Many contracts contain an “inability to perform” provision. And these same provisions also often times provide specific excusable reasons for a party to not perform, followed by a catchall statement, setting forth “or any other cause beyond the parties reasonable control, whether or not such other cause shall be similar in nature to those hereinbefore enumerated”.
With the COVID-19 pandemic still in full effect, businesses across New York City have begun to face significant economic hardships, and are thus pointing to this catchall statement, as confirmation that they are likely excused from performing their contractual duties. However, they should not rely on such language, as these catchall provisions do not typically excuse non-performance that is not specifically referenced in the contract.
Impossibility of performance on the part of one of the parties to a contract by reason of some act or event not within the contemplation of the parties when the contract was made, may or may not potentially excuse performance and constitute a defense to an action for damages for breach of the contract. See Kel Kim Corp. v. Central Markets, Inc., 70 N.Y.2d 900, 524 N.Y.S.2d 384, 519 N.E.2d 295 (1987) (In a lease between a lessor and lessee of a roller skating rink the lessee was not excused from its responsibility to obtain and maintain liability insurance under the force majeure provision of the contract or any catchall provision); Bouchard Transp. Co., Inc. v. New York Islanders Hockey Club, LP, 40 A.D.3d 897, 836 N.Y.S.2d 654 (2d Dep’t 2007) (holding that a labor dispute involving a league-wide lockout ordered by the Commissioner of the National Hockey League, of which lessor was one of 30 teams, was a cause “beyond the lessor’s control,” within the meaning of the force majeure clause of the parties’ lease agreement, thereby excusing the lessor’s nonperformance under the agreement).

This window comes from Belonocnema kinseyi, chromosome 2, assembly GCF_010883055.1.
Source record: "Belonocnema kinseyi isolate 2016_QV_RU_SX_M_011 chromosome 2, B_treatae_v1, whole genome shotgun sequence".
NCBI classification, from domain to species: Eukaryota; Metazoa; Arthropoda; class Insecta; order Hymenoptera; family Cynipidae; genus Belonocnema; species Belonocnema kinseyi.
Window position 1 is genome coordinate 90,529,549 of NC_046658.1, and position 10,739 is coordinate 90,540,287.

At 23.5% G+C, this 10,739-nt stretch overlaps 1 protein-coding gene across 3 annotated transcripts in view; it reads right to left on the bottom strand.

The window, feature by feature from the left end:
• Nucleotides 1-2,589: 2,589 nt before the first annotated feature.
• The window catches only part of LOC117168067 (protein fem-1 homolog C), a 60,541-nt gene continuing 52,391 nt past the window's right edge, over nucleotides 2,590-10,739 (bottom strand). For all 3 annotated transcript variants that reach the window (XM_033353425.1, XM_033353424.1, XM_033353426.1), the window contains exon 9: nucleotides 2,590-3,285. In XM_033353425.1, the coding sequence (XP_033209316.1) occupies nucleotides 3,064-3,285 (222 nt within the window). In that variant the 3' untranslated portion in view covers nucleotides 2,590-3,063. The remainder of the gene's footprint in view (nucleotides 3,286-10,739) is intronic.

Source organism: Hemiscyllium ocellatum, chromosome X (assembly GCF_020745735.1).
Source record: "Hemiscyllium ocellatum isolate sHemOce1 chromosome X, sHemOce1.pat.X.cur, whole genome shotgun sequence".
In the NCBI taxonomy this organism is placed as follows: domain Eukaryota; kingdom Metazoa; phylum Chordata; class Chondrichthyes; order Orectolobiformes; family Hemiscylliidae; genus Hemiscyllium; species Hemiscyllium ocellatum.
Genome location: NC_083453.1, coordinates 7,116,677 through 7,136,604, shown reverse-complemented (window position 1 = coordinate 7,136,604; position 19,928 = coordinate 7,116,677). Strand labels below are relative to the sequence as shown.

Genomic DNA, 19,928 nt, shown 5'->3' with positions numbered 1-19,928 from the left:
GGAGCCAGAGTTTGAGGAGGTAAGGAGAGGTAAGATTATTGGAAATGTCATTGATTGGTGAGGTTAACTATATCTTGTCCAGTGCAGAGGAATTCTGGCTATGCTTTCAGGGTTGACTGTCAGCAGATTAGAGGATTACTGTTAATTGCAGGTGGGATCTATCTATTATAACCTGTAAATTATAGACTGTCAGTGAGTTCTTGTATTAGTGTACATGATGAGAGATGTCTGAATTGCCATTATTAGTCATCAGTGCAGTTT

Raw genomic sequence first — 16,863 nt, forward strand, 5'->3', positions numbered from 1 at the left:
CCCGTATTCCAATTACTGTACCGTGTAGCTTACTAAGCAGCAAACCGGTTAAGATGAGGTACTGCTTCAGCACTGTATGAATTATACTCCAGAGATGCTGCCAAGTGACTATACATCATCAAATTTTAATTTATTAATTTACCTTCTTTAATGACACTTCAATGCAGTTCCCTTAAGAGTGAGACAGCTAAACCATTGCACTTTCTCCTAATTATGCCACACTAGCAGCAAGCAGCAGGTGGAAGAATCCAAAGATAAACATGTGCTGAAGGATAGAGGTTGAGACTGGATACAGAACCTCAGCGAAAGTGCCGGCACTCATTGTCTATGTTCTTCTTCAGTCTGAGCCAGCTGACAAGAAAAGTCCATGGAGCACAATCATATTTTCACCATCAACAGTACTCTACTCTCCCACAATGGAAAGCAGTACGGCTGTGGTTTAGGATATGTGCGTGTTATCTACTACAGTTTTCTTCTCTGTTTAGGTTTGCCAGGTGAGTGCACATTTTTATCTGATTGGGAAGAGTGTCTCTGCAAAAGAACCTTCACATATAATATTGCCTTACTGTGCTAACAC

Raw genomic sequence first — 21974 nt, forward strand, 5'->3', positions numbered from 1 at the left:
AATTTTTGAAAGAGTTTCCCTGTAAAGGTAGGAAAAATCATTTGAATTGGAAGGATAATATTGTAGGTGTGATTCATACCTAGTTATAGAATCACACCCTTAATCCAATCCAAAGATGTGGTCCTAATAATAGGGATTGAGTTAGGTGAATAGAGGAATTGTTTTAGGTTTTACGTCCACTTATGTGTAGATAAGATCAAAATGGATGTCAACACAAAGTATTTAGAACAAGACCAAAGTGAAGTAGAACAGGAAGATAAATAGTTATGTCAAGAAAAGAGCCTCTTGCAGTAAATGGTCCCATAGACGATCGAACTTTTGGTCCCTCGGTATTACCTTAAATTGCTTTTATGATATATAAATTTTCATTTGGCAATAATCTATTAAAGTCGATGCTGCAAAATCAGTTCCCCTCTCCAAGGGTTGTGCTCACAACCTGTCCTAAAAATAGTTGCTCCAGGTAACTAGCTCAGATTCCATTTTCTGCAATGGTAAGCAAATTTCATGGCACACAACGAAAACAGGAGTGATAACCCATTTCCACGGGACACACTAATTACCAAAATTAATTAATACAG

However, non-performance is generally not excused unless it is specifically accounted for by the terms of the contract. See One World Trade Ctr. LLC v. Cantor Fitzgerald Sec., 6 Misc. 3d 382, citing Kel Kim Corp., 70 N.Y.2d at 900. The courts have expressly stated that unexpected substantial economic hardship, caused by hurricanes and other similar natural disasters do not excuse performance when not specifically contemplated in the contract. See Ebert v. Holiday Inn, 628 F. App’x 21, 23 (2d Cir. 2015) (“Economic hardship, even to the extent of bankruptcy or insolvency, does not excuse performance.”). Accordingly, businesses should be wary from excusing themselves from performance, if the language preceding the inability to perform catchall statement does not specifically contemplate virus as an excuse to performance.